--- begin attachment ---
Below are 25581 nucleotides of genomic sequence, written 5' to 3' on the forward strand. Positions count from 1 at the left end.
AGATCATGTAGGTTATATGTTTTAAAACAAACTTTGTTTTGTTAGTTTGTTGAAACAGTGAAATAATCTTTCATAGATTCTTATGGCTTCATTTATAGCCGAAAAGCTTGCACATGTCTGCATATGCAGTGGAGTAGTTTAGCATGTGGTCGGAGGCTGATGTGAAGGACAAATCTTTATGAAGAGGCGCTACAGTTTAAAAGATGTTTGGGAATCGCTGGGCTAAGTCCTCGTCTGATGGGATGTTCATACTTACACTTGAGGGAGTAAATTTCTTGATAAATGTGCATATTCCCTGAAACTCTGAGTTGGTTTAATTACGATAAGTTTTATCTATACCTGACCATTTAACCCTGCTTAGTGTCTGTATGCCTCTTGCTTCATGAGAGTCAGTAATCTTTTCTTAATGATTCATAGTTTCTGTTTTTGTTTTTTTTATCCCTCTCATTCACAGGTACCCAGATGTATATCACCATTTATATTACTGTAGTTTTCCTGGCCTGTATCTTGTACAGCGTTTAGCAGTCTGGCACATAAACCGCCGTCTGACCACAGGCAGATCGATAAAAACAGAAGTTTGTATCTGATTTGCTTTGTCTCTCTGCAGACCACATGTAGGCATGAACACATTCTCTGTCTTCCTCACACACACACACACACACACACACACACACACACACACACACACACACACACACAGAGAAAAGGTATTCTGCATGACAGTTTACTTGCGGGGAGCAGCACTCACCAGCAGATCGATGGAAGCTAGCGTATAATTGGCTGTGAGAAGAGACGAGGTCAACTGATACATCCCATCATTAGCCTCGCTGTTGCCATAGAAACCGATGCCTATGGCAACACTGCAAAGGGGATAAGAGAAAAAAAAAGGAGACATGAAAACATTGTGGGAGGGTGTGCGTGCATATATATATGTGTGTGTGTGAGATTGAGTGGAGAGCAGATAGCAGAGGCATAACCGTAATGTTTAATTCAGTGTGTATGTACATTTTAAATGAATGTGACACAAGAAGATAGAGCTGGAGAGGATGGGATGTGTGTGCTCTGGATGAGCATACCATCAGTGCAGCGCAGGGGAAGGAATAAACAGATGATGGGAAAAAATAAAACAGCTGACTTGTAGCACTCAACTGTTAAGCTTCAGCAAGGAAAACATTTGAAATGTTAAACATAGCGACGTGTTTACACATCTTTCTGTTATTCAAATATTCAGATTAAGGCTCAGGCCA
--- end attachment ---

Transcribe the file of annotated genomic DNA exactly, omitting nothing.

Below are 25581 nucleotides of genomic sequence, written 5' to 3' on the forward strand. Positions count from 1 at the left end.
AGATCATGTAGGTTATATGTTTTAAAACAAACTTTGTTTTGTTAGTTTGTTGAAACAGTGAAATAATCTTTCATAGATTCTTATGGCTTCATTTATAGCCGAAAAGCTTGCACATGTCTGCATATGCAGTGGAGTAGTTTAGCATGTGGTCGGAGGCTGATGTGAAGGACAAATCTTTATGAAGAGGCGCTACAGTTTAAAAGATGTTTGGGAATCGCTGGGCTAAGTCCTCGTCTGATGGGATGTTCATACTTACACTTGAGGGAGTAAATTTCTTGATAAATGTGCATATTCCCTGAAACTCTGAGTTGGTTTAATTACGATAAGTTTTATCTATACCTGACCATTTAACCCTGCTTAGTGTCTGTATGCCTCTTGCTTCATGAGAGTCAGTAATCTTTTCTTAATGATTCATAGTTTCTGTTTTTGTTTTTTTTATCCCTCTCATTCACAGGTACCCAGATGTATATCACCATTTATATTACTGTAGTTTTCCTGGCCTGTATCTTGTACAGCGTTTAGCAGTCTGGCACATAAACCGCCGTCTGACCACAGGCAGATCGATAAAAACAGAAGTTTGTATCTGATTTGCTTTGTCTCTCTGCAGACCACATGTAGGCATGAACACATTCTCTGTCTTCCTCACACACACACACACACACACACACACACACACACACACACACACACACACACACAGAGAAAAGGTATTCTGCATGACAGTTTACTTGCGGGGAGCAGCACTCACCAGCAGATCGATGGAAGCTAGCGTATAATTGGCTGTGAGAAGAGACGAGGTCAACTGATACATCCCATCATTAGCCTCGCTGTTGCCATAGAAACCGATGCCTATGGCAACACTGCAAAGGGGATAAGAGAAAAAAAAAGGAGACATGAAAACATTGTGGGAGGGTGTGCGTGCATATATATATGTGTGTGTGTGAGATTGAGTGGAGAGCAGATAGCAGAGGCATAACCGTAATGTTTAATTCAGTGTGTATGTACATTTTAAATGAATGTGACACAAGAAGATAGAGCTGGAGAGGATGGGATGTGTGTGCTCTGGATGAGCATACCATCAGTGCAGCGCAGGGGAAGGAATAAACAGATGATGGGAAAAAATAAAACAGCTGACTTGTAGCACTCAACTGTTAAGCTTCAGCAAGGAAAACATTTGAAATGTTAAACATAGCGACGTGTTTACACATCTTTCTGTTATTCAAATATTCAGATTAAGGCTCAGGCCA